St. Andrew Presbyterian Church’s director of communications and media ministries explains how it’s done
by Mike Ferguson | Presbyterian News Service
IOWA CITY, Iowa — When Jesus began reading from a scroll in the synagogue, Luke’s gospel records that his text came from the book of Isaiah. “He has sent me to proclaim release to the captives,” Jesus says, quoting Isaiah.
That’s also the work of St. Andrew Presbyterian Church in Iowa City, Iowa, says Jeff Charis-Carlson, the church’s director of communications and media ministries, who sat for an interview last week to discuss the Matthew 25 ministry St. Andrew has been doing.
While Jesus calls us to visit those who are incarcerated, we’re also called to minister to those who are captive in other ways, including mental illness, according to Charis-Carlson. “You can’t look at someone and know what’s going on internally,” he said. “We have focused on helping people be part of this community, recognizing they have an important role to play in the body of Christ.” Those who “look at the world differently and experience the world differently than the majority of members of the congregation have a special role and things to teach us.”
“I think a lot of mental health issues have been exacerbated by the pandemic,” he said. “It spotlighted a lot of what people were already struggling with — and if not made it worse, at least let us see how we need to reach out, and, more importantly, how we need to ask for help.”
That led church leaders to focus on mental health issues for 2023. “Not to say we have the cure or the answer for things,” he said, “but just to say we can be with you while you are there, and we will come alongside you and we want to learn how you’re coping. We want to share some ideas of what we’ve learned to be able to do that.”
That approach has been employed at St. Andrew for children all the way to older adults, through mindfulness and tai chi classes and other offerings. “We want to share some ideas of what we’ve learned to be able to do that,” he said.
A welcome that helps cement relationships
Blessed with a large campus with room to grow, St. Andrew has “tried to figure out a way to invite people to use our space,” he said, “to be open and welcoming to outside groups and to be something more than a community center but still a center of community for our broader neighborhood.” That’s resulted in the formation of new relationships and “allowed us to deepen the long-term partnerships we’ve had … I can’t imagine our strength as a congregation without partnering with other people.”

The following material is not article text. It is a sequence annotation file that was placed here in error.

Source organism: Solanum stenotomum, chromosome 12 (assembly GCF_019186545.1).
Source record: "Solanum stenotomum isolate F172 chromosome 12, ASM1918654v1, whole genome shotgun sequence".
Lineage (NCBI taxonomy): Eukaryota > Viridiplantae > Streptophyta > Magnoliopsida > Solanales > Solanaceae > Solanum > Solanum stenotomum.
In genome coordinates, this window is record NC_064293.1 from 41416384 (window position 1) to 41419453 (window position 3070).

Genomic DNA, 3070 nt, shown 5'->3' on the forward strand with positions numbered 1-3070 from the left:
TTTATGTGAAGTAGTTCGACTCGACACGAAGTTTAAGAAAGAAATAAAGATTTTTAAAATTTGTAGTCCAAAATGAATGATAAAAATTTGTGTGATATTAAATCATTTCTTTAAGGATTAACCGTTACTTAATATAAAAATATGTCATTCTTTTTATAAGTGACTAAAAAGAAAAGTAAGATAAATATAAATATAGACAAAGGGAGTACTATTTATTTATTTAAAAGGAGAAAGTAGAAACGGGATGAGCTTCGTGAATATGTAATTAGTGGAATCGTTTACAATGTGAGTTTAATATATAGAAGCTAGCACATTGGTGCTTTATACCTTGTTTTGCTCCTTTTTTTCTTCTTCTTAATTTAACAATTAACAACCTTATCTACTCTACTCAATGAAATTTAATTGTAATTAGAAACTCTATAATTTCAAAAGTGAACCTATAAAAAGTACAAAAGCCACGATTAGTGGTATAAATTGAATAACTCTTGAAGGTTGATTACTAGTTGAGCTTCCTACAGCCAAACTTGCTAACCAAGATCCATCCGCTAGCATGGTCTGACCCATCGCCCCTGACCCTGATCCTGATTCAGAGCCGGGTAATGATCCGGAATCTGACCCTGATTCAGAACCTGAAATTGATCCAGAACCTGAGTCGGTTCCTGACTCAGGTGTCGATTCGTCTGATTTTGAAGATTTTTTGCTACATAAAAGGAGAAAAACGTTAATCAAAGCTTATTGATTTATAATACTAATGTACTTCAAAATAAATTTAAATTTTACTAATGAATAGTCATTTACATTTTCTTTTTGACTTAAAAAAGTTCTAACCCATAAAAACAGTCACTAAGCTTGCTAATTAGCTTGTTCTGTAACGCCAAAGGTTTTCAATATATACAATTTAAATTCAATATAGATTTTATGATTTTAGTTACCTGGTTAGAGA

Members and friends “are often involved with multiple ministries around the community,” he said. They’re known for their “empathetic ears and generous pockets,” he said. But that’s little help “unless we are working and have strong relationships with other people in the community to be able to reach the people who need that help at the moment,” such as the tornado that struck neighboring Coralville earlier this spring.
Charis-Carlson, a longtime and respected Iowa City journalist before coming to his present position just before the pandemic, traces his own faith journey back to his parents, who were Salvation Army officers. “It’s a very different tradition, but it’s one that really took seriously the call of Matthew 25 to feed the hungry, house people who need housing, to be a sympathetic ear and to be active in the frontlines. And so that has always been in my DNA.”
“When I moved to Iowa City, I started attending St. Andrew, the church that my wife grew up in. I was a slow convert to Presbyterianism and what the church had to offer, but I also found a really welcoming community, and I found a community that helped me grow in new ways and view … my relationship with God differently.”
A little more than three years ago, Charis-Carlson, who’s also moderator of the Presbytery of East Iowa, accepted his current role on the St. Andrew staff. “I was already spending enough time in church and volunteering enough time that it wasn’t that hard of a transition to make,” he said. Having this as his day job has allowed him “to help other people have a similar experience and learn to appreciate what this church can offer the way I experienced it.”
While Matthew 25 is rich with memorable imagery, it’s the sheep and the goats “that bring it into focus. It’s the one we quote, in terms of what we are called to do,” he said. It’s not so much that we fear the punishment — but “we’re fearful of the disappointment to have come to the end of our lives and find that we didn’t do enough.”
“I have to have faith that what God is calling us to do is reach out in intentional connection with other people and be able to respond,” he said, adding, “it’s more fun to do it with other people who are like-minded and understand that there is a benefit to be had in not tooting your own horn.”
“I’d rather pool our resources and hear what other people are doing and be able to talk with them about ways to do that,” he said. “I think this is a good way to start.”
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Categories: Matthew 25
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Ministries: Matthew 25 in the PC(USA): Join the Movement